Father’s Day thoughts from Andrew Woodhouse.. long suffering husband of Rosie, our far north TMK correspondent.2013-06-11_0008It’s Sunday. The day of rest for the lazily agnostic. I have got up early and put the TV on for the children who have decided that as it’s the weekend they shall get out of bed at 6am instead of being dragged out at 8. I have also sneaked back to bed. I manage another hour or so of dozing before I am discovered during a particularly long advert break which has disrupted the childrens’ concentration.

The childrens’ initial choice of parent to rouse is their mother but she sends them round the bed to me and I am pestered awake. I go through to the living room where I am ignored as the ad break is over. I make their breakfast. They tell me I have made the wrong breakfast and it too is ignored.

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“Mummy makes a better breakfast”

Rosie rises soon after and regales the children with a list of great things we could do today as the sun is out and the sky is clear.

“We could put up the tent!”


We could get the hammock out!”


We could put the big gazebo/marquee/tent thing up!”


Daddy, daddy! Mummy has had a great idea. Do it for us!”

I look out at the garden. If “we” are going to do all that then I had  better cut the grass first.

I cut the grass, go up into the loft and get the tent, the big gazebo/marquee/tent thing down and take them into the garden. The children use the opportunity of another advert break to cheer me on.

I unpack the tent and start to set it up. I drag the incredibly heavy gazebo/marquee/tent thing out of its bag and put it up too (I’m trying not to say erect it. That has got me in trouble before; at an occupational therapy fundraising dinner when a raffle prize was a shed with free erection. I pointed out that I lived in a top floor flat and as a shed wasn’t much use  could I just have the erection please?) After an hour or two I have filled the garden with Rosie’s ideas. There is still just enough room for the hammock frame to fit. The children have a 5 minute flurry around the tent etc then they head back indoors to their lego and dolls and I head out for a dog walk. Does anybody want to come with me?

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“No thanks. We want to stay with Mum”

The dogs zoom on ahead and I spend an hour pretty much by myself. This is our regular walk and we are well practised in it’s execution. The dogs and I meet up again at the  conclusion of the walk at our front door.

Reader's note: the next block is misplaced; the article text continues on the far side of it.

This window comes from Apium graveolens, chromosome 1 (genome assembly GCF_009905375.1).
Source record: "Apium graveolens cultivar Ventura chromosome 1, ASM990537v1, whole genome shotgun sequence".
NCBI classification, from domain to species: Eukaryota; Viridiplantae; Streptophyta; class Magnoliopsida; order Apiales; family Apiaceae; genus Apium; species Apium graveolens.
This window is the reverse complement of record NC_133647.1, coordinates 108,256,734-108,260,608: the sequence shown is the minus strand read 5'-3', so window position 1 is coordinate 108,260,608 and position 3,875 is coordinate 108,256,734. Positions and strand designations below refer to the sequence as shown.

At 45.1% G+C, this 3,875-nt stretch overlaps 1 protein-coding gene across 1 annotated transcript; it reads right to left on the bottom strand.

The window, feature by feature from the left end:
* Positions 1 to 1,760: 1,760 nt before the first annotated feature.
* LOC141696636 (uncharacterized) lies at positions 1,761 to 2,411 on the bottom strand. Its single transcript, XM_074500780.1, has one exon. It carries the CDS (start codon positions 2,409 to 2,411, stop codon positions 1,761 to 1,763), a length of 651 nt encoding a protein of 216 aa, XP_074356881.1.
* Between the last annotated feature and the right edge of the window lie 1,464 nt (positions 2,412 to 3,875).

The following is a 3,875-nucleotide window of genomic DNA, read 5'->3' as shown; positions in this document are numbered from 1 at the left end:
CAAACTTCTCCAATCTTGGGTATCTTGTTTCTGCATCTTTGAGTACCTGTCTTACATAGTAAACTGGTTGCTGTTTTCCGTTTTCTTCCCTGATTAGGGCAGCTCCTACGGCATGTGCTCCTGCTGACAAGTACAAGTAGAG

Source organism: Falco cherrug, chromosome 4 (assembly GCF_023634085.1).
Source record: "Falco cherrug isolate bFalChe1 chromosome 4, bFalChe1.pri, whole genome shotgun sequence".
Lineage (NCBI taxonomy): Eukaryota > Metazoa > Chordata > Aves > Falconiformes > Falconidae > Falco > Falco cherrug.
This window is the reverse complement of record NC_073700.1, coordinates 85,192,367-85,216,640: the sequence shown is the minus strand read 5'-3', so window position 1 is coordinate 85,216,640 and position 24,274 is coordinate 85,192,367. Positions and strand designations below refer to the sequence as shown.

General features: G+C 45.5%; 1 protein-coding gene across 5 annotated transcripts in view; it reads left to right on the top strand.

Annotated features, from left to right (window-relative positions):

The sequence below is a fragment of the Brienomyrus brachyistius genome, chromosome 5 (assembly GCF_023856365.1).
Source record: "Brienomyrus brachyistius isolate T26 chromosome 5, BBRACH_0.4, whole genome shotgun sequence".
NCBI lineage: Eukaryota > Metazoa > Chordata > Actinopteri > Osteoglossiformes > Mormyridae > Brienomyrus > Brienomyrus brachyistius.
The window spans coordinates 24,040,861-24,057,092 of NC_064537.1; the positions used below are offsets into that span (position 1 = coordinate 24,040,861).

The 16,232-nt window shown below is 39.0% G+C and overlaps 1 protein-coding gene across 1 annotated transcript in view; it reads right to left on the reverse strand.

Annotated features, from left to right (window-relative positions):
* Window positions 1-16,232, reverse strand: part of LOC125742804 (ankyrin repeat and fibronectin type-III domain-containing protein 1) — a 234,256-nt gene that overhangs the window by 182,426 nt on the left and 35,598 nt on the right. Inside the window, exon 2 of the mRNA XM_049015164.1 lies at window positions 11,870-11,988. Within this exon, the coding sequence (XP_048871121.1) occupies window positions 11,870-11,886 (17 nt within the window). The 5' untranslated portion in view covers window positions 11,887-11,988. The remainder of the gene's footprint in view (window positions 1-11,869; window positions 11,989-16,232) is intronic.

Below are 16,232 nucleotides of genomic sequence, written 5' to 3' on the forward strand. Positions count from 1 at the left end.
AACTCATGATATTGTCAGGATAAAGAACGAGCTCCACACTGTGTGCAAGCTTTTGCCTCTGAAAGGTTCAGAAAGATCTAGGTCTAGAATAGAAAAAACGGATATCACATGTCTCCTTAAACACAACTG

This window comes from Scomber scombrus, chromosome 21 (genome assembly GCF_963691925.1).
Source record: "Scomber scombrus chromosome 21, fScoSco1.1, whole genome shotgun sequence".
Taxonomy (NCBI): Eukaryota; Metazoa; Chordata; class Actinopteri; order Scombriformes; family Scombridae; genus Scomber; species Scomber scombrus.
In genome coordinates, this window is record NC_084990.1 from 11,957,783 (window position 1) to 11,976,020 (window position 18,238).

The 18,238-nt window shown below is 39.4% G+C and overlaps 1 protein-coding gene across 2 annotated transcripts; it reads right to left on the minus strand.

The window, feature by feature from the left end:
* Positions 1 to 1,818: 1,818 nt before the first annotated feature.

I notice that the garden is looking like the camp site at a festival…the day after the festival finishes. The children have filled the tent and gazebo/marquee/tent thing with the contents of their bedrooms then abandoned them. Bits of paper and sweetie wrappers blow across the lawn.

It’s now lunchtime and I remember that I haven’t had breakfast yet. I go find Rosie, who is in deep edit mode at the computer and ask if she had any plans for lunch, she says “no just bring me some of whatever everybody else is having as I can’t leave my desk until this wedding edit is done.”

That’ll be chips then.

I spend 10 minutes making lunch and 20 minutes persuading the children to sit at the table to eat it.

“But Mum doesn’t have to!”

Eventually they sit at the table.

“My chips are cold!”

“Why didn’t you tell us lunch was ready? Mum always comes and tells us”

The children spend the afternoon running an interference pattern of ignoring me, going to friends, needing me, disappearing and doing something naughty, reckless or loud. This means I get no time to do what I want to do, whatever that is. Then when I am finally left alone I notice that it’s time for dinner. I make their favourite – mince and potatoes. Well, it would be their favourite if they were actually here. I wander around the huge croft behind our house until I eventually find them, drag them back and plonk them down in front of their dinner to be told.

“I don’t like potatoes”

“I don’t like mince. I’m a vegetarian”

“Mum makes better dinner”

After some persuasion, cajoling, threatening and bribing dinner is eaten.

I collapse on the couch weary of my day of rest. Our children jump onto the couch and slouch happily on me watching TV. I feel wonderfully happy. If Fathers Day was like this (with maybe a little hammock time too) I would be happy.

I notice that clouds are gathering outside.

“Does anybody want to help me tidy the garden?”


Suddenly they all had somewhere else to be..


Rosie x